Before Sarah was born, I announced that I was going to go on a mission to find out if this picture was accurate. Using 3,000 disposable diapers yearly seemed to be a stretch in my mind. And even with four kids I never imagined that I used this many diapers on one kid. But as I have discovered well it may be accurate.
Before I go into this any further, I want to say, the last thing I want is for this post to discourage anyone from cloth diapering. Is cloth diapering simple? Yes and no. Is there extra laundry involved? Not really-it’s just a load of laundry. Can anyone do it? Yes (even my 6 years old knows how to wash cloth diapers). It’s important to mention cloth diapering does not have to be an all or nothing thing. There are plenty of full time working parents who cloth diaper full and part-time. If you only want to cloth diaper at nights and on the weekends, go for it! Just because you can’t commit to using diapers for every single change, every day doesn’t mean that you still can’t enjoy and reap the benefits of saving money. And who knows maybe starting out on a part-time basis is what’s best for you.
BENEFITS OF CLOTH DIAPERING
- Reduce waste that is accumulated in landfills: Although there obviously is not enough research done, it is estimated that it could take disposable diapers around 500 years to disintegrate–pretty
neatgross huh? By cloth diapering, fewer diapers end up in landfills. And as I attempt to see just how many times my baby is actually changed each day, if I can contribute at the very least 3,000 less diapers, I am more than willing to add an extra load of laundry to do so.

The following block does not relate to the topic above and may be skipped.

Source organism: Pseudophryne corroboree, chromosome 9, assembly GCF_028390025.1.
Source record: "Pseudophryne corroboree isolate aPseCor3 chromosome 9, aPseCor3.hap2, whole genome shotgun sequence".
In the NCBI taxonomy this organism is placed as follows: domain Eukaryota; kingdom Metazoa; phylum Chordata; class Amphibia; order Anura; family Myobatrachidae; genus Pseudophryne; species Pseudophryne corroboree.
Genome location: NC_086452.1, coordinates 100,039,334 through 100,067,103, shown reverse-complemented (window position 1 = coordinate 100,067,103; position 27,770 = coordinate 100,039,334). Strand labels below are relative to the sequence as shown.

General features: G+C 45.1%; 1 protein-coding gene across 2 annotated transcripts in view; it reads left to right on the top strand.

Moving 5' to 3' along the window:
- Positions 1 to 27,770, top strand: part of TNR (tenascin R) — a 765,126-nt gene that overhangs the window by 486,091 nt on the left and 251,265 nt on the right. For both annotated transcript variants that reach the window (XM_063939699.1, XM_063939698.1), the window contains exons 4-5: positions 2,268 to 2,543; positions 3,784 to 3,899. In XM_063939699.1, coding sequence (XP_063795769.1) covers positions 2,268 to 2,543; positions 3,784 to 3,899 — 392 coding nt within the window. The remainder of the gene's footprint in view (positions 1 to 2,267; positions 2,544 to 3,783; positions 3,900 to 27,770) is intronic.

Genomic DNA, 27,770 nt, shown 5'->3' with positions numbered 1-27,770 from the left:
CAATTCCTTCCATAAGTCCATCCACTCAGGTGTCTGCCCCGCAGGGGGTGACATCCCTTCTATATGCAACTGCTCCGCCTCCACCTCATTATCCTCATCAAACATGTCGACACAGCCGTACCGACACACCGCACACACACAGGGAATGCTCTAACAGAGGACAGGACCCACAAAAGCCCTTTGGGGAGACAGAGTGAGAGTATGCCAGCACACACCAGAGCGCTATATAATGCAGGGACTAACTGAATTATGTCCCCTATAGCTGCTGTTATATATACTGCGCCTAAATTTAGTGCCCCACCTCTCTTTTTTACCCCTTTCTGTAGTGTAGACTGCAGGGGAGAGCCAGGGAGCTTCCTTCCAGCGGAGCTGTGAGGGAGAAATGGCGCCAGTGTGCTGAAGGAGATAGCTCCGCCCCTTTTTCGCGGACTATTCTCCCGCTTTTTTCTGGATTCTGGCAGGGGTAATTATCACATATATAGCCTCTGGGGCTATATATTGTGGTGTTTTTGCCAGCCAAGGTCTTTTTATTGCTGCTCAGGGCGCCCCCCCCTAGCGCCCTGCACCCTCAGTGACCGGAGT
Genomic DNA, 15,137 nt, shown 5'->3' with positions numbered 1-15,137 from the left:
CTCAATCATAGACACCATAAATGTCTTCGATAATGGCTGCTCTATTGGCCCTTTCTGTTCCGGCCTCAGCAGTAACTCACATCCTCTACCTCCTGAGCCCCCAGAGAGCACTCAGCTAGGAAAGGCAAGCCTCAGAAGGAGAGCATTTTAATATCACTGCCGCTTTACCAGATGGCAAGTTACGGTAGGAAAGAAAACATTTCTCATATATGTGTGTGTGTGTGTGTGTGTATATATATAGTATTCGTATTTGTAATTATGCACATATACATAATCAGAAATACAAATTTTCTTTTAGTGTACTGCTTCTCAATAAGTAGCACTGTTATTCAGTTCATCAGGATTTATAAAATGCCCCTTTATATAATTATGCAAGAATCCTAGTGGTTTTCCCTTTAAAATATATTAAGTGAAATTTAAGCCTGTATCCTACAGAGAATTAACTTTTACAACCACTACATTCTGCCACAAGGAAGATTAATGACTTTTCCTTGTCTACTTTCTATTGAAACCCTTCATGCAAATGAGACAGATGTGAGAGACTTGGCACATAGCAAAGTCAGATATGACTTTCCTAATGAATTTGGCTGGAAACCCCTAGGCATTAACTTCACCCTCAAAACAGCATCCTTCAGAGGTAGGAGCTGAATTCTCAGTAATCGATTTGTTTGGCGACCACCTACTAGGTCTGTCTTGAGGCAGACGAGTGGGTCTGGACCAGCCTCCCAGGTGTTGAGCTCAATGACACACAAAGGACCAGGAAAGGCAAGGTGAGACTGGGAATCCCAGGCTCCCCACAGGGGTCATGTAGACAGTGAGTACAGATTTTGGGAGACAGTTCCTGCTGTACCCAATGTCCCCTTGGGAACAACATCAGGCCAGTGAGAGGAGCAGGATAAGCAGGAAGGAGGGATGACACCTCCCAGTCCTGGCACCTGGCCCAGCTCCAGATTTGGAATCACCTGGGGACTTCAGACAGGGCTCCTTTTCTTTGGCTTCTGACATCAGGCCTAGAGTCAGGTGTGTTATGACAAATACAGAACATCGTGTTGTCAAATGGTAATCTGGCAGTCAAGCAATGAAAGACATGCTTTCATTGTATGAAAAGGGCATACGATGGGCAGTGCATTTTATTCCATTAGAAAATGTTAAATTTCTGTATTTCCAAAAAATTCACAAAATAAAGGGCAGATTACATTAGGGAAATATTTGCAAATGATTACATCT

- Avoiding Chemicals: Whether or not you think the chemicals in ‘sposie’s are harmful, that is a completely personal choice. But even if at the end of all of this there are still diaper brands out there produce disposable diapers without chemicals. Honest Company and Babyganics are two companies that produce diapers without chemicals.
- Nicer on the bum (and in-between areas): There are some that swear their children never get rashes in cloth. I can say the only time Sarah has had a rash is when we were in disposables for a short amount of time due to an illness. I won’t say that they don’t occur in cloth, but I will say they may be few and far between. Organic Bamboo Fleece (or Velour) up against SB’s girl parts are probably a lot comfier for her than whatever that is that line’s a disposable diaper.
JUST HOW MANY DIAPERS DOES AN INFANT USE?
Of course, this will vary from baby to baby. SB is a very heavy wetter, which means I change her much more frequently. We change about ever 2-2.5 hours (even on the rare occasion where we needed disposables). Our nighttime routine (which I will go over in a separate post), is a bit different and doesn’t necessarily require the every two-hour change. As you can see in the picture to the left from our diaper journal, Sarah was changed about every two hours (more or less) and about 14 times.
I did my best to always note in the diaper journal when she was changed. However, I will say there are quite a few changes missing (most notably when my husband changes her and when others change her-that alone can add up to a significant difference in the number I am referencing and the actual amount). So here are our monthly totals with diaper changes:
This brings us a grand total of 1,308 diaper changes as of April 9th (when Sarah turned 7 months). Now according to the picture above, there is an average of about 3,000 diaper changes the first year. So at this point, I will say that is probably true depending on the baby.